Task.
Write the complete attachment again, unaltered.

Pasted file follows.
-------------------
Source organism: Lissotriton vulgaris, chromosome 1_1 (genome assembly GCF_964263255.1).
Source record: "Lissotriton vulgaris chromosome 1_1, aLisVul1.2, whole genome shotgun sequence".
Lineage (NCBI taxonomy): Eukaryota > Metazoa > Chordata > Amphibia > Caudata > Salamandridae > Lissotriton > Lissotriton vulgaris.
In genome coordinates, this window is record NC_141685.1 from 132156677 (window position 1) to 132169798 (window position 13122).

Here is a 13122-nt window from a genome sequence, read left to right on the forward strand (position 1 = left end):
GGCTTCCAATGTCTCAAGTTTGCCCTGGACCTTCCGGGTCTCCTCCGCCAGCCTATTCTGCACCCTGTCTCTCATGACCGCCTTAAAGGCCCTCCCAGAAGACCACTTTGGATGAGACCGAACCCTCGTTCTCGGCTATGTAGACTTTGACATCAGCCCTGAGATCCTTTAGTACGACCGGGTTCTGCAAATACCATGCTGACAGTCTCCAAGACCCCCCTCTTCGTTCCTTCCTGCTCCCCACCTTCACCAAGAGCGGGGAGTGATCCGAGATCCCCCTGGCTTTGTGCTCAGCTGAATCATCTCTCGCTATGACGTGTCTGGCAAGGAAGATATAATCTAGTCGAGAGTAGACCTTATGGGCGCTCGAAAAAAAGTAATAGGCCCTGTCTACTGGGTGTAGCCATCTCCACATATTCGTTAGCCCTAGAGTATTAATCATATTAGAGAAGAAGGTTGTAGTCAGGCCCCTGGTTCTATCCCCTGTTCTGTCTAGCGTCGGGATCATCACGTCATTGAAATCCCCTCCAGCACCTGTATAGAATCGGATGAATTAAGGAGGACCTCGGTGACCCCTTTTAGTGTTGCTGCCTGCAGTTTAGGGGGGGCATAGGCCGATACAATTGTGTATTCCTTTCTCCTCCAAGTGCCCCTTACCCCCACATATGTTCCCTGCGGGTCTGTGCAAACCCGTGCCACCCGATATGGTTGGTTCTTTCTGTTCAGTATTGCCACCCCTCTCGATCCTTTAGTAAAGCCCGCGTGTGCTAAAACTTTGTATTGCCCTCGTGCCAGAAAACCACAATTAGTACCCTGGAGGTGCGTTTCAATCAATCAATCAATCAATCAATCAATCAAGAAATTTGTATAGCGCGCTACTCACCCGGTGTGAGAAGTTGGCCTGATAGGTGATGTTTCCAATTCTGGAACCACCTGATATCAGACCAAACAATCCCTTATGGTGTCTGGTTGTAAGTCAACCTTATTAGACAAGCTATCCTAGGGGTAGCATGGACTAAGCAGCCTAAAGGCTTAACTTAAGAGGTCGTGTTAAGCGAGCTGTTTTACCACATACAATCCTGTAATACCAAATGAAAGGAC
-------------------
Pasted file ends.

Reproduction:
Source organism: Lissotriton vulgaris, chromosome 1_1 (genome assembly GCF_964263255.1).
Source record: "Lissotriton vulgaris chromosome 1_1, aLisVul1.2, whole genome shotgun sequence".
Lineage (NCBI taxonomy): Eukaryota > Metazoa > Chordata > Amphibia > Caudata > Salamandridae > Lissotriton > Lissotriton vulgaris.
In genome coordinates, this window is record NC_141685.1 from 132156677 (window position 1) to 132169798 (window position 13122).

Here is a 13122-nt window from a genome sequence, read left to right on the forward strand (position 1 = left end):
GGCTTCCAATGTCTCAAGTTTGCCCTGGACCTTCCGGGTCTCCTCCGCCAGCCTATTCTGCACCCTGTCTCTCATGACCGCCTTAAAGGCCCTCCCAGAAGACCACTTTGGATGAGACCGAACCCTCGTTCTCGGCTATGTAGACTTTGACATCAGCCCTGAGATCCTTTAGTACGACCGGGTTCTGCAAATACCATGCTGACAGTCTCCAAGACCCCCCTCTTCGTTCCTTCCTGCTCCCCACCTTCACCAAGAGCGGGGAGTGATCCGAGATCCCCCTGGCTTTGTGCTCAGCTGAATCATCTCTCGCTATGACGTGTCTGGCAAGGAAGATATAATCTAGTCGAGAGTAGACCTTATGGGCGCTCGAAAAAAAGTAATAGGCCCTGTCTACTGGGTGTAGCCATCTCCACATATTCGTTAGCCCTAGAGTATTAATCATATTAGAGAAGAAGGTTGTAGTCAGGCCCCTGGTTCTATCCCCTGTTCTGTCTAGCGTCGGGATCATCACGTCATTGAAATCCCCTCCAGCACCTGTATAGAATCGGATGAATTAAGGAGGACCTCGGTGACCCCTTTTAGTGTTGCTGCCTGCAGTTTAGGGGGGGCATAGGCCGATACAATTGTGTATTCCTTTCTCCTCCAAGTGCCCCTTACCCCCACATATGTTCCCTGCGGGTCTGTGCAAACCCGTGCCACCCGATATGGTTGGTTCTTTCTGTTCAGTATTGCCACCCCTCTCGATCCTTTAGTAAAGCCCGCGTGTGCTAAAACTTTGTATTGCCCTCGTGCCAGAAAACCACAATTAGTACCCTGGAGGTGCGTTTCAATCAATCAATCAATCAATCAATCAATCAAGAAATTTGTATAGCGCGCTACTCACCCGGTGTGAGAAGTTGGCCTGATAGGTGATGTTTCCAATTCTGGAACCACCTGATATCAGACCAAACAATCCCTTATGGTGTCTGGTTGTAAGTCAACCTTATTAGACAAGCTATCCTAGGGGTAGCATGGACTAAGCAGCCTAAAGGCTTAACTTAAGAGGTCGTGTTAAGCGAGCTGTTTTACCACATACAATCCTGTAATACCAAATGAAAGGAC